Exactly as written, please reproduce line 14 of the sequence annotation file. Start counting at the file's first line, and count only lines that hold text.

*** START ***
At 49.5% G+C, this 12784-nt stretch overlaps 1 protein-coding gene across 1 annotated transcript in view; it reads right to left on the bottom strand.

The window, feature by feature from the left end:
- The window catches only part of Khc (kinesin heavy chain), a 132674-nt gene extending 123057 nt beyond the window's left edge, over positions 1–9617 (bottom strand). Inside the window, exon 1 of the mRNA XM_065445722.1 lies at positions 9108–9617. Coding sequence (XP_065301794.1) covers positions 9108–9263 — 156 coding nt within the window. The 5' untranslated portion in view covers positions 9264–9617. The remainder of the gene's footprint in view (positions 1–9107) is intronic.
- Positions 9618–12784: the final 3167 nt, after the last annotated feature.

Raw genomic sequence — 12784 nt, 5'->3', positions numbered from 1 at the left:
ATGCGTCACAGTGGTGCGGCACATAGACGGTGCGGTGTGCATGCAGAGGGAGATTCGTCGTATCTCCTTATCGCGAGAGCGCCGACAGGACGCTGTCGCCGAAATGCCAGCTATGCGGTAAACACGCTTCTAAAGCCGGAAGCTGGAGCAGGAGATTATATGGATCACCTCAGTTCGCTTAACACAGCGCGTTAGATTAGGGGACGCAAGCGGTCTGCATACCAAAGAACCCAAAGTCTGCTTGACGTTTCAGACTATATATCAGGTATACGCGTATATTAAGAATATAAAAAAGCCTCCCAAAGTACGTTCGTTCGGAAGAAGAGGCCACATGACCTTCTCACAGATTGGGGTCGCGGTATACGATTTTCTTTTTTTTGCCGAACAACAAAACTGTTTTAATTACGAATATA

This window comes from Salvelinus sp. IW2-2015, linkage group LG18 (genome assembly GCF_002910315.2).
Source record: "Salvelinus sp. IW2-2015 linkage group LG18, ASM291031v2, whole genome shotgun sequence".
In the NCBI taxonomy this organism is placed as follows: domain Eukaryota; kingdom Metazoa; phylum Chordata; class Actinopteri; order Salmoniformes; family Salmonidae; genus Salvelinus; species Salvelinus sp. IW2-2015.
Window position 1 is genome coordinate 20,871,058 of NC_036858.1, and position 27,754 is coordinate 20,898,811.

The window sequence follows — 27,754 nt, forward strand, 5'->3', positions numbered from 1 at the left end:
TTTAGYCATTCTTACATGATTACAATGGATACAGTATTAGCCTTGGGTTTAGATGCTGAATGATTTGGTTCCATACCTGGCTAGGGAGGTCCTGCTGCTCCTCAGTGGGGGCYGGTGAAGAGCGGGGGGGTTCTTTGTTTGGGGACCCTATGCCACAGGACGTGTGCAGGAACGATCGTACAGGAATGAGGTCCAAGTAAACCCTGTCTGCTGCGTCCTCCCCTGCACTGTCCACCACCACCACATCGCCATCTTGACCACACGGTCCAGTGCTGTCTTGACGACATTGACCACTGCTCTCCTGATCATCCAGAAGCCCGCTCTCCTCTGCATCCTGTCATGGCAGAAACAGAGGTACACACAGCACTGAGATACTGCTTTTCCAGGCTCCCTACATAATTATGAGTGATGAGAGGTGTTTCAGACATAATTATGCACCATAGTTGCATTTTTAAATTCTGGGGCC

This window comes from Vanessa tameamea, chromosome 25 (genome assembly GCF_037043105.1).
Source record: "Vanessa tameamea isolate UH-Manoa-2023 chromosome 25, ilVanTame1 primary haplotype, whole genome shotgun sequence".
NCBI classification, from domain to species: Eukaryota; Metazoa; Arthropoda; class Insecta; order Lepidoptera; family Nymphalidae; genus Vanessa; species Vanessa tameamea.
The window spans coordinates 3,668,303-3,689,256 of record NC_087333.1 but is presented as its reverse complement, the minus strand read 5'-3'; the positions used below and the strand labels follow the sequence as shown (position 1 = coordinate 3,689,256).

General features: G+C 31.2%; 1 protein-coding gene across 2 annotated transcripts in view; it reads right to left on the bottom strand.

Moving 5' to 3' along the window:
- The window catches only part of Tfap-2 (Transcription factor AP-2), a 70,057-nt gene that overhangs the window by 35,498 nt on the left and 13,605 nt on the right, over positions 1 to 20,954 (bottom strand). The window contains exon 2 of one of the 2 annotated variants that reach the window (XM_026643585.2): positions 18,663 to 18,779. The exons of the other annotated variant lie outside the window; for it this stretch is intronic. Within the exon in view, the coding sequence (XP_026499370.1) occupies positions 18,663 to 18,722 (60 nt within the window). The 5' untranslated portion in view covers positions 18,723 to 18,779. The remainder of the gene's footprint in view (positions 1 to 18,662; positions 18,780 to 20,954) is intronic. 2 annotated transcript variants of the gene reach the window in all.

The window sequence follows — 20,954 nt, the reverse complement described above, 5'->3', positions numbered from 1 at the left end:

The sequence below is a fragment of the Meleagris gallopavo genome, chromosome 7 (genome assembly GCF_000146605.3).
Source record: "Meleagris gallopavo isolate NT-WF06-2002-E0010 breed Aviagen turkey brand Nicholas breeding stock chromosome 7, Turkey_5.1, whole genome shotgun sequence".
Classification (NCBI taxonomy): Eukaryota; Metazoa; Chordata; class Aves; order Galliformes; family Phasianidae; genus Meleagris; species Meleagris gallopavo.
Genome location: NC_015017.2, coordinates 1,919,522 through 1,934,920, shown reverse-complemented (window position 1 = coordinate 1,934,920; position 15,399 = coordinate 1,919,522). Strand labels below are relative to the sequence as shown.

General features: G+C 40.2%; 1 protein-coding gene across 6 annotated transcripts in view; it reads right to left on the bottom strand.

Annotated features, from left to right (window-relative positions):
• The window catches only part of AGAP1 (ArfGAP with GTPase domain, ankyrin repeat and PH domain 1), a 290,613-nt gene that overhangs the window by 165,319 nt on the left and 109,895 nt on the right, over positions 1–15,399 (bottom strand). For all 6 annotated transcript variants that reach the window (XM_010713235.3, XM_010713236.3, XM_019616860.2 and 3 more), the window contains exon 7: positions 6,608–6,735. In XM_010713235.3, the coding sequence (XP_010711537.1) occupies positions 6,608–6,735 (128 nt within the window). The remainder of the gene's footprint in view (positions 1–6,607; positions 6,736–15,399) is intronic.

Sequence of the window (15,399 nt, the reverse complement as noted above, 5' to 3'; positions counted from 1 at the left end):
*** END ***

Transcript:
Source record: "Vanessa tameamea isolate UH-Manoa-2023 chromosome 25, ilVanTame1 primary haplotype, whole genome shotgun sequence".